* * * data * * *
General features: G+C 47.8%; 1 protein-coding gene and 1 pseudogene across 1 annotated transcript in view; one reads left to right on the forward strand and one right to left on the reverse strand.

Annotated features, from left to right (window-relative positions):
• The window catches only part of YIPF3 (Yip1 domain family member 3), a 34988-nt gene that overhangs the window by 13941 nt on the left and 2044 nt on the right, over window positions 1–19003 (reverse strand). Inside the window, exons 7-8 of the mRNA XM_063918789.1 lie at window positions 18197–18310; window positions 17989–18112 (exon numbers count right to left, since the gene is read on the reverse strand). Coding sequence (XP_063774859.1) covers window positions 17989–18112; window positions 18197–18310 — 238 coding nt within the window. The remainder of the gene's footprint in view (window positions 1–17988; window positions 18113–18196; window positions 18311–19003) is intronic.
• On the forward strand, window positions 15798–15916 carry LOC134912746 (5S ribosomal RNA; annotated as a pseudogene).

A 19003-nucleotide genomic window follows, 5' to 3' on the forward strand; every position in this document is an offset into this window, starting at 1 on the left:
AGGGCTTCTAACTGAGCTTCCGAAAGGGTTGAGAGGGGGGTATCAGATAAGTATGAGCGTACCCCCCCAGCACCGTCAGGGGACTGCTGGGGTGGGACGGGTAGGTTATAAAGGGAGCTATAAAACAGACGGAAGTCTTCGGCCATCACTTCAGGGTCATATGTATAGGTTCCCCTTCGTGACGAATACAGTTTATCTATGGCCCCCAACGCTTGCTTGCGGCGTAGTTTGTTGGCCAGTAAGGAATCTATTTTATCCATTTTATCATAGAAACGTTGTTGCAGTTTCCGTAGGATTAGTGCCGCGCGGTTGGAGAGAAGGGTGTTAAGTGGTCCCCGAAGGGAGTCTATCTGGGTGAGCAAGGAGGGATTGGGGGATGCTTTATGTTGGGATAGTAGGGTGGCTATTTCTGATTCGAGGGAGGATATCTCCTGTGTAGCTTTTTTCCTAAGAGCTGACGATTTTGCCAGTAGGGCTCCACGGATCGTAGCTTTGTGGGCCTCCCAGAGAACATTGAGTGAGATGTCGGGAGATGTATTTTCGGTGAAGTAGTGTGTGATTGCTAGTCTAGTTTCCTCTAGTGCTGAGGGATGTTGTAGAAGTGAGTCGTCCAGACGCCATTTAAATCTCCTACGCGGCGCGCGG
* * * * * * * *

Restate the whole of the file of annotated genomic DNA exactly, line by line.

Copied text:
General features: G+C 47.8%; 1 protein-coding gene and 1 pseudogene across 1 annotated transcript in view; one reads left to right on the forward strand and one right to left on the reverse strand.

Annotated features, from left to right (window-relative positions):
• The window catches only part of YIPF3 (Yip1 domain family member 3), a 34988-nt gene that overhangs the window by 13941 nt on the left and 2044 nt on the right, over window positions 1–19003 (reverse strand). Inside the window, exons 7-8 of the mRNA XM_063918789.1 lie at window positions 18197–18310; window positions 17989–18112 (exon numbers count right to left, since the gene is read on the reverse strand). Coding sequence (XP_063774859.1) covers window positions 17989–18112; window positions 18197–18310 — 238 coding nt within the window. The remainder of the gene's footprint in view (window positions 1–17988; window positions 18113–18196; window positions 18311–19003) is intronic.
• On the forward strand, window positions 15798–15916 carry LOC134912746 (5S ribosomal RNA; annotated as a pseudogene).

A 19003-nucleotide genomic window follows, 5' to 3' on the forward strand; every position in this document is an offset into this window, starting at 1 on the left:
AGGGCTTCTAACTGAGCTTCCGAAAGGGTTGAGAGGGGGGTATCAGATAAGTATGAGCGTACCCCCCCAGCACCGTCAGGGGACTGCTGGGGTGGGACGGGTAGGTTATAAAGGGAGCTATAAAACAGACGGAAGTCTTCGGCCATCACTTCAGGGTCATATGTATAGGTTCCCCTTCGTGACGAATACAGTTTATCTATGGCCCCCAACGCTTGCTTGCGGCGTAGTTTGTTGGCCAGTAAGGAATCTATTTTATCCATTTTATCATAGAAACGTTGTTGCAGTTTCCGTAGGATTAGTGCCGCGCGGTTGGAGAGAAGGGTGTTAAGTGGTCCCCGAAGGGAGTCTATCTGGGTGAGCAAGGAGGGATTGGGGGATGCTTTATGTTGGGATAGTAGGGTGGCTATTTCTGATTCGAGGGAGGATATCTCCTGTGTAGCTTTTTTCCTAAGAGCTGACGATTTTGCCAGTAGGGCTCCACGGATCGTAGCTTTGTGGGCCTCCCAGAGAACATTGAGTGAGATGTCGGGAGATGTATTTTCGGTGAAGTAGTGTGTGATTGCTAGTCTAGTTTCCTCTAGTGCTGAGGGATGTTGTAGAAGTGAGTCGTCCAGACGCCATTTAAATCTCCTACGCGGCGCGCGG